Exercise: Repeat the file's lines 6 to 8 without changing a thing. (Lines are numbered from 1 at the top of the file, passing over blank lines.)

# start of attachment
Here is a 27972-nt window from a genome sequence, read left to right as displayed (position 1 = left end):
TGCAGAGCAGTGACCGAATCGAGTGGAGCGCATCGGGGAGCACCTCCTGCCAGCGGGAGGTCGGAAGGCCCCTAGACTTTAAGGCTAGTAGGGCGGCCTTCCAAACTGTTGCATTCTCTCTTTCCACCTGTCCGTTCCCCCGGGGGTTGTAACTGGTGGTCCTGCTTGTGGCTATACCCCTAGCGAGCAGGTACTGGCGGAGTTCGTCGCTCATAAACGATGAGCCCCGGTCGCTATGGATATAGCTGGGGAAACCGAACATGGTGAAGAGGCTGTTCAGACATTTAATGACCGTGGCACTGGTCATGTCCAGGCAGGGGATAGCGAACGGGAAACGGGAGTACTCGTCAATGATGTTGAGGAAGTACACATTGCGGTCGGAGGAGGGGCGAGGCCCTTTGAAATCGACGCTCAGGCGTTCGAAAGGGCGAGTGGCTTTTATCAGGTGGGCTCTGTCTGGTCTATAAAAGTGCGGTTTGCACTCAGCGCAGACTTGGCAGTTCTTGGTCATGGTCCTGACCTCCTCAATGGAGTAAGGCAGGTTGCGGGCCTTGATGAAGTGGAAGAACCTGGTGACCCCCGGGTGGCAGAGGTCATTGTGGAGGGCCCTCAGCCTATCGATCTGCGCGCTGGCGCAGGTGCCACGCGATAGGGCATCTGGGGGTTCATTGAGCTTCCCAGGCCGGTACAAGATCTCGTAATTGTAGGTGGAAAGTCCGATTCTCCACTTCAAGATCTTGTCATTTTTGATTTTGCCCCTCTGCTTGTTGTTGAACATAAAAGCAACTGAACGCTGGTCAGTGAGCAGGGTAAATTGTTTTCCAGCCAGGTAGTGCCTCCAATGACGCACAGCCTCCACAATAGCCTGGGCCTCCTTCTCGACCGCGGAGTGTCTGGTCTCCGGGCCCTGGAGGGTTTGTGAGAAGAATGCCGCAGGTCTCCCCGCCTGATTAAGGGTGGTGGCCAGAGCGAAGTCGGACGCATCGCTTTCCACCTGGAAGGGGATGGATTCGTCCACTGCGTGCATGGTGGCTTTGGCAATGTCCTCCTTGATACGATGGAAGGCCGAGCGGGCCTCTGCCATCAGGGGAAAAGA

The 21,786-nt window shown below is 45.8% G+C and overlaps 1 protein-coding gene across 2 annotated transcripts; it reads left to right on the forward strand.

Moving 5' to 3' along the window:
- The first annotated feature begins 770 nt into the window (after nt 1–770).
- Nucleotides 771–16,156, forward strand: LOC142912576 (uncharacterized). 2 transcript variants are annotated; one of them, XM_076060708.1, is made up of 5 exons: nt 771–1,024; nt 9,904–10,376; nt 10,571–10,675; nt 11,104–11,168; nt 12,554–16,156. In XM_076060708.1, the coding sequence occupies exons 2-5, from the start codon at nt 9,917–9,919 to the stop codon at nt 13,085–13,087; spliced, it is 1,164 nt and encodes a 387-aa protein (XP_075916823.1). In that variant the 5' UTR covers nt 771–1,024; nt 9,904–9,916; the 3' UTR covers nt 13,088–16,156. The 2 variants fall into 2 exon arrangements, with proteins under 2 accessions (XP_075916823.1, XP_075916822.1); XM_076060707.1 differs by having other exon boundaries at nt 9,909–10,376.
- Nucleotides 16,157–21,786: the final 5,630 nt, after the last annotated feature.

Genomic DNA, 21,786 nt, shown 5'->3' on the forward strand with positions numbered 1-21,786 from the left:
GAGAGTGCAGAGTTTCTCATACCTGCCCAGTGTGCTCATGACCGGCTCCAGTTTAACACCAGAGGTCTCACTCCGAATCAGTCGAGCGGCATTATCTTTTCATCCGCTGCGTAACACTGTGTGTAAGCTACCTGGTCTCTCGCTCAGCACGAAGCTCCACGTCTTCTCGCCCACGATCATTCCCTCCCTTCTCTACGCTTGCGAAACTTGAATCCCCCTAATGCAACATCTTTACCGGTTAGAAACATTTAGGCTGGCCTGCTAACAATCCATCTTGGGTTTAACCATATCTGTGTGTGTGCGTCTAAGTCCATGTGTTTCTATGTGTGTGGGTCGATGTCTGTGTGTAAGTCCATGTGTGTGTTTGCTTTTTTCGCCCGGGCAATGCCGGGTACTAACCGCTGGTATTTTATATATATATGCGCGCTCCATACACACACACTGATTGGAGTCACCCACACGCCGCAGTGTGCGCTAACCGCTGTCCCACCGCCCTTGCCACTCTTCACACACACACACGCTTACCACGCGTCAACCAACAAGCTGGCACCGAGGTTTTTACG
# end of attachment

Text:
- Nucleotides 771–16,156, forward strand: LOC142912576 (uncharacterized). 2 transcript variants are annotated; one of them, XM_076060708.1, is made up of 5 exons: nt 771–1,024; nt 9,904–10,376; nt 10,571–10,675; nt 11,104–11,168; nt 12,554–16,156. In XM_076060708.1, the coding sequence occupies exons 2-5, from the start codon at nt 9,917–9,919 to the stop codon at nt 13,085–13,087; spliced, it is 1,164 nt and encodes a 387-aa protein (XP_075916823.1). In that variant the 5' UTR covers nt 771–1,024; nt 9,904–9,916; the 3' UTR covers nt 13,088–16,156. The 2 variants fall into 2 exon arrangements, with proteins under 2 accessions (XP_075916823.1, XP_075916822.1); XM_076060707.1 differs by having other exon boundaries at nt 9,909–10,376.
- Nucleotides 16,157–21,786: the final 5,630 nt, after the last annotated feature.

Genomic DNA, 21,786 nt, shown 5'->3' on the forward strand with positions numbered 1-21,786 from the left: